Santino Moves to Halt Short-Term Rentals in America’s Largest Township, Proposes Rental Permits, Restricts Rentals to One-Month Minimum

Standing in front of one of Hempstead Town’s oldest and most historic homes, Supervisor Anthony J. Santino announced his proposal to prohibit short-term residential property rentals. Accompanying the rental restriction proposal, the Supervisor detailed his plan to establish a rental registry and permit program that would help ensure the safety of residential units and compliance with fire safety regulations, building codes and zoning provisions. Santino said the new rental restrictions and the rental permit and registry requirements have become necessary as a result of the proliferation of short-term residential rentals, which has been evidenced through a sharp increase in transient rental listings in the town on websites such as Airbnb, VRBO and Home Away. At the announcement of proposed rental regulations, which occurred at the town’s Rock Hall colonial-era museum and house in Lawrence, Santino was joined by Senior Councilwoman Dorothy L. Goosby and Councilmen Anthony D’Esposito and Dennis Dunne, Sr.

“Ensuring the safety of properties in our township and preserving the residential character of our communities and neighborhoods in Hempstead Town are among my top priorities,” said Santino.  “Prohibiting short-term residential rentals and establishing a rental permit and registry program will help achieve the important goals of keeping residential houses safe and maintain community character.”

Under Santino’s proposal, residential property rentals would be restricted to a minimum of 28 days. The Supervisor also announced accompanying provisions that would establish a residential property rental permit and registry program. The permits provide for property inspections to ensure that rental units are safe and compliant with fire safety, zoning and building codes and regulations. The officials specifically pointed to the need to ensure that carbon monoxide and smoke detectors are operational and that adequate egress exists in residences that are rented within the town.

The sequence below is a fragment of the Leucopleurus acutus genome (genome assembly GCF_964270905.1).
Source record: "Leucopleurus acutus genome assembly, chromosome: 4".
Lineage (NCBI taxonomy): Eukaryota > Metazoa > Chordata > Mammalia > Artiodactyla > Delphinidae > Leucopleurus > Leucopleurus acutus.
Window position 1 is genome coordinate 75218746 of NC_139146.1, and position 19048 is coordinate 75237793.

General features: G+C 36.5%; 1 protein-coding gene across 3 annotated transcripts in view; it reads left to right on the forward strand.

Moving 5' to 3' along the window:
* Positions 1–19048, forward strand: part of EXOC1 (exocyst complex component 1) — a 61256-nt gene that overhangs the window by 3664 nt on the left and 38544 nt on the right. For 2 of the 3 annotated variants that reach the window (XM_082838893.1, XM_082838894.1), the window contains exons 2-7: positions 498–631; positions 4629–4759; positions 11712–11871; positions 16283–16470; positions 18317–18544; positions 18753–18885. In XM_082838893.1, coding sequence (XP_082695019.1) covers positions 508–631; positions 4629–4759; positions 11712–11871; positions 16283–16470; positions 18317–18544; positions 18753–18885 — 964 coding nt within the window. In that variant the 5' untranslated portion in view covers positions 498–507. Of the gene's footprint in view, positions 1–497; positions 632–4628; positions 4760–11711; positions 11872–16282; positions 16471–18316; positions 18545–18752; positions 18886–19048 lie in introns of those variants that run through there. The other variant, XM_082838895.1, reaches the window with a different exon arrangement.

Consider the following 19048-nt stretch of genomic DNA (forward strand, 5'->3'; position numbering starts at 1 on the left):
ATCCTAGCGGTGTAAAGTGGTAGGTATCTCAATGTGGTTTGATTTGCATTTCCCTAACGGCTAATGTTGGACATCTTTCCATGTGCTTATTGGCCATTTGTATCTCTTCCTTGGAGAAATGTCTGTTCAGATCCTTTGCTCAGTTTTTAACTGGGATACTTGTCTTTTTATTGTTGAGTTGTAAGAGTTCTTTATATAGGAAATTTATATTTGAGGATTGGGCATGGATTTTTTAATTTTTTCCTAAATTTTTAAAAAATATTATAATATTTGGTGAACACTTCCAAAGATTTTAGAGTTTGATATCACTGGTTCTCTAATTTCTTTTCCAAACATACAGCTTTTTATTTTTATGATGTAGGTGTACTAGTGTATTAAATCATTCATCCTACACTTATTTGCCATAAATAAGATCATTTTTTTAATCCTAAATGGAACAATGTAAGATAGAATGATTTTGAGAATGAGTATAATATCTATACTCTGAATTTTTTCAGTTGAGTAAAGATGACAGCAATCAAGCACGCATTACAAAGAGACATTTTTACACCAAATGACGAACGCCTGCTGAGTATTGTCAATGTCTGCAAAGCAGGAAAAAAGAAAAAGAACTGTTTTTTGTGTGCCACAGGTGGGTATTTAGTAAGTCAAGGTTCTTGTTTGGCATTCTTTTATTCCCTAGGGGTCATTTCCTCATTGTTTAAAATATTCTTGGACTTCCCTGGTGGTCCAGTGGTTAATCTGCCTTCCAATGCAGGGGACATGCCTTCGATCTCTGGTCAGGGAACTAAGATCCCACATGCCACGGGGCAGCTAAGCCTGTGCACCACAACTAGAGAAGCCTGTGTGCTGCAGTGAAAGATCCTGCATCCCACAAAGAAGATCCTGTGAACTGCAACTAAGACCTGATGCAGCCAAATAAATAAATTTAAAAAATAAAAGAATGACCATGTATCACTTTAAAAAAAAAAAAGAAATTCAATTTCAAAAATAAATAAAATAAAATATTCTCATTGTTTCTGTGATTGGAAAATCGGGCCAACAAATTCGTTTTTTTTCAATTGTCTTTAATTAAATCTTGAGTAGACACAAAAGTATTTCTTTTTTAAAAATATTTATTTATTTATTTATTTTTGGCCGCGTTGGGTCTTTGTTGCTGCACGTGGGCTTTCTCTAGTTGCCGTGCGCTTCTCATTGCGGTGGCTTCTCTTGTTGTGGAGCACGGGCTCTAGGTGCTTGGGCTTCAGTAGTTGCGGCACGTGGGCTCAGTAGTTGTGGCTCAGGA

“Keeping people safe in residential rental properties is very important,” said Goosby. “A well-run rental registry and permit program can help save lives by making certain that properties have proper safety equipment and construction.”

The Santino home-rental registry and permit program would entail a fee of $500 for the initial two-year permit and a renewal fee of $450 thereafter. The fees would cover the administrative costs of processing applications and the expenses associated with building department inspections to ensure compliance with building regulations and safety requirements.

“As a former fire department chief, I know the importance of ensuring the safety of residential properties,” stated D’Esposito. “Property inspections will ensure the presence of carbon monoxide and smoke detectors, among other safety precautions.”

The proposed new law would also guard against transient or short-term residential listings by prohibiting certain rental and real estate listings. In specific, listing of properties for short-term rental or listing real estate as accommodating “transient rentals” would not be permitted under the Supervisor’s proposal. Santino indicated that the town’s building department would be monitoring short-term rentals sites and real estate listings to ferret out violations.

“By carefully monitoring short-term rental advertisements and real estate listings, our town can actively regulate short-term rentals in our town,” observed Dunne. “This initiative is an investment in the preservation of our suburbs.”

A small group of existing rental properties that are subject to other building department regulations would not fall under the new rental-permit program. In particular, mother-daughter and senior-accessory apartments, which are subject to other existing inspections and permitting requirements, would not fall under the proposed rental permit and registry program.

The Supervisor said that the proposed short-term rental prohibition would be included on the June 20th town board calendar and be the subject of a public hearing at a July 11th meeting.

“Today we are standing in front of one of our town’s oldest and most historic homes, which stands as a emblem of the residential character of our township,” concluded Santino. “This proposal to restrict residential property rentals will preserve the suburban nature of our area and keep people who rent homes safe.”